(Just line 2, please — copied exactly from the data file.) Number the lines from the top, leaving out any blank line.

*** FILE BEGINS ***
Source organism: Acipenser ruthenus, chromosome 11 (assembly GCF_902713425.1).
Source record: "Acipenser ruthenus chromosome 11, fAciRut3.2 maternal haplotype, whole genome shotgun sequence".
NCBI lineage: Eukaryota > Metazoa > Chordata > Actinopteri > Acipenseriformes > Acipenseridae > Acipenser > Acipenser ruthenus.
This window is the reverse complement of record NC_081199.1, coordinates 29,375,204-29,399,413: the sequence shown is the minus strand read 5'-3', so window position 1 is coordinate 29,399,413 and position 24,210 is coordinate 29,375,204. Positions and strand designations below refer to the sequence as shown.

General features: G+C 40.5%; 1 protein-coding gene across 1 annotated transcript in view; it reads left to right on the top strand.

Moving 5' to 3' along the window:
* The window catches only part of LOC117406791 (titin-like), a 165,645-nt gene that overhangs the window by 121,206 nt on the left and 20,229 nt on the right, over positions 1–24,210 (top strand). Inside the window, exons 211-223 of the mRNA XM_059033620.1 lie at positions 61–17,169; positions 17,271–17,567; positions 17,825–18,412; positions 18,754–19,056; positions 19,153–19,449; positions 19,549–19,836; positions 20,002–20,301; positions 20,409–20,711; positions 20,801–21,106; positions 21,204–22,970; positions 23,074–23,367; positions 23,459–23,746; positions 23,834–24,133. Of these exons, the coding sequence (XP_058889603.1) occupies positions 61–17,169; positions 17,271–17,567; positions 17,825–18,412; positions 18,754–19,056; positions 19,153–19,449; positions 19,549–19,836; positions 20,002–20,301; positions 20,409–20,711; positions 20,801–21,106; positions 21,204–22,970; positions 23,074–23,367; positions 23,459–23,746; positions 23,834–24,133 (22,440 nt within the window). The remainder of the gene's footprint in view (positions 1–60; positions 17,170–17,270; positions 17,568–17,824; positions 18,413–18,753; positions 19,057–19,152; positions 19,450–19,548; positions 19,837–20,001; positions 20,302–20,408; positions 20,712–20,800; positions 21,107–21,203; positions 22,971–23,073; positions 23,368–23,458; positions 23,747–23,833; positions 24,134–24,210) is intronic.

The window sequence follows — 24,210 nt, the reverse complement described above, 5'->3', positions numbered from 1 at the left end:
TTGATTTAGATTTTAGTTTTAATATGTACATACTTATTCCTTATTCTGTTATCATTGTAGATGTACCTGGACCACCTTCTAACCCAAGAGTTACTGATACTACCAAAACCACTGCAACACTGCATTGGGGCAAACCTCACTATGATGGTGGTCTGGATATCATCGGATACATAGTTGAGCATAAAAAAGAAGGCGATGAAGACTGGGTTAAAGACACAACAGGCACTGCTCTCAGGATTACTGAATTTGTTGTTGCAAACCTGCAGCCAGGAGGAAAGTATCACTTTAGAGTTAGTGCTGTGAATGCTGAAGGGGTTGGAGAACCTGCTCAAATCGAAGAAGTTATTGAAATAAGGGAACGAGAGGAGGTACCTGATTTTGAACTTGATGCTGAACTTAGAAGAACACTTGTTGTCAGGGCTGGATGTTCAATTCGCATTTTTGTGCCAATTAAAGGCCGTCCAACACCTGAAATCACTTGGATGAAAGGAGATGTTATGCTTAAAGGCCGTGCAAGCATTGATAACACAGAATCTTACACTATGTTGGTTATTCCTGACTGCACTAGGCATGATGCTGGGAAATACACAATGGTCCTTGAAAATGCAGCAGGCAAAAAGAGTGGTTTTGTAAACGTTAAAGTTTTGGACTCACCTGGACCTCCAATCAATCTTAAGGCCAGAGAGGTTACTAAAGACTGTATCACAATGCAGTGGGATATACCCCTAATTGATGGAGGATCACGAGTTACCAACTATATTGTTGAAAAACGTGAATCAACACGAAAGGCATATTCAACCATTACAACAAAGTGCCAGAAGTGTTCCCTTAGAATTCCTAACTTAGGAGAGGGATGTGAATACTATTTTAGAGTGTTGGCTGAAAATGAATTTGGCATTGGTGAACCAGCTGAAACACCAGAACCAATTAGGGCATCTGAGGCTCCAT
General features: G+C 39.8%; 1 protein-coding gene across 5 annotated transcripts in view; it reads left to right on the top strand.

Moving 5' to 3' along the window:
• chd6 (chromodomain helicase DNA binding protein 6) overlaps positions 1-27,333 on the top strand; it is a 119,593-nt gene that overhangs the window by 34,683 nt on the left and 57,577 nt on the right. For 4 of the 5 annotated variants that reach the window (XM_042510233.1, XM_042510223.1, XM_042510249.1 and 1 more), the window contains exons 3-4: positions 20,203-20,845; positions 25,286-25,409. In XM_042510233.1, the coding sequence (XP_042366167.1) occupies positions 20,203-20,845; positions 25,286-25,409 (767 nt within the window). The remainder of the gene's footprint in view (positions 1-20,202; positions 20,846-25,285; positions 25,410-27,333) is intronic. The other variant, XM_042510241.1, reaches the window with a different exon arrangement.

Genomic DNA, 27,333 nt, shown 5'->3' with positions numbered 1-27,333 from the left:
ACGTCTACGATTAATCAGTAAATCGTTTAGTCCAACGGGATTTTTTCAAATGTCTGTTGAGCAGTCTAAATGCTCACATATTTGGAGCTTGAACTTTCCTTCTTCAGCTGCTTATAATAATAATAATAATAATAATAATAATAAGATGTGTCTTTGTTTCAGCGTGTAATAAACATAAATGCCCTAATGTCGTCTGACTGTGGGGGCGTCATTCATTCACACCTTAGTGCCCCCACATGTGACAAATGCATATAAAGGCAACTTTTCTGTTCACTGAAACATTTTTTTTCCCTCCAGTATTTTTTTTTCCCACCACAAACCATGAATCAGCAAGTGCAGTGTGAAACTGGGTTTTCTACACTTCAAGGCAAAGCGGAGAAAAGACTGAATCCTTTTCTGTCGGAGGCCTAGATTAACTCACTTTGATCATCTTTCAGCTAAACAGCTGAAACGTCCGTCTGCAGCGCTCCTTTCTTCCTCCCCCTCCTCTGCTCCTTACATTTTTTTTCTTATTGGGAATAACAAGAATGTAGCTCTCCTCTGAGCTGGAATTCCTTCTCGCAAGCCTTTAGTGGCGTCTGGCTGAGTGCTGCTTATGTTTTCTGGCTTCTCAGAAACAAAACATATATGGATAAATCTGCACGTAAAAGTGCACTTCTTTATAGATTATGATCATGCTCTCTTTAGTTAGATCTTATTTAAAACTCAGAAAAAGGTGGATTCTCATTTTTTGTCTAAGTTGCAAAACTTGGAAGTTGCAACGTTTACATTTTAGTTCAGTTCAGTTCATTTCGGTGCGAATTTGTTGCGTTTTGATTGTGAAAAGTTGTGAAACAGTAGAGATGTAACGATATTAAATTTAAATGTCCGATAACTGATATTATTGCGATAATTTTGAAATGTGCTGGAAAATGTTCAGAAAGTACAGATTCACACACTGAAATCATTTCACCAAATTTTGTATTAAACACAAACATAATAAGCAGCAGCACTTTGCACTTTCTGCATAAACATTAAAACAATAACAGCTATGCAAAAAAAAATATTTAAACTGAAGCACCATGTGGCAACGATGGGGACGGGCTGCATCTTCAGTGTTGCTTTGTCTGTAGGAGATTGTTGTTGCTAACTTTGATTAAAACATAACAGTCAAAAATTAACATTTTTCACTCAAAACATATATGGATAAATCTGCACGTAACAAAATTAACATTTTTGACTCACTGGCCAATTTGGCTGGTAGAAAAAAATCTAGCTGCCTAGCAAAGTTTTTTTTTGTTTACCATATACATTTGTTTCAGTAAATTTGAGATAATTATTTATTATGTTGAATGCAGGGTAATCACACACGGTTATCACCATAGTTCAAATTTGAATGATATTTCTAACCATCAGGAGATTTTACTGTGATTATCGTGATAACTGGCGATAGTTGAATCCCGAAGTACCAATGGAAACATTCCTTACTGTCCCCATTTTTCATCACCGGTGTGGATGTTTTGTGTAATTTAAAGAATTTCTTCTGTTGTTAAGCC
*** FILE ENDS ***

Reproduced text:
Source record: "Acipenser ruthenus chromosome 11, fAciRut3.2 maternal haplotype, whole genome shotgun sequence".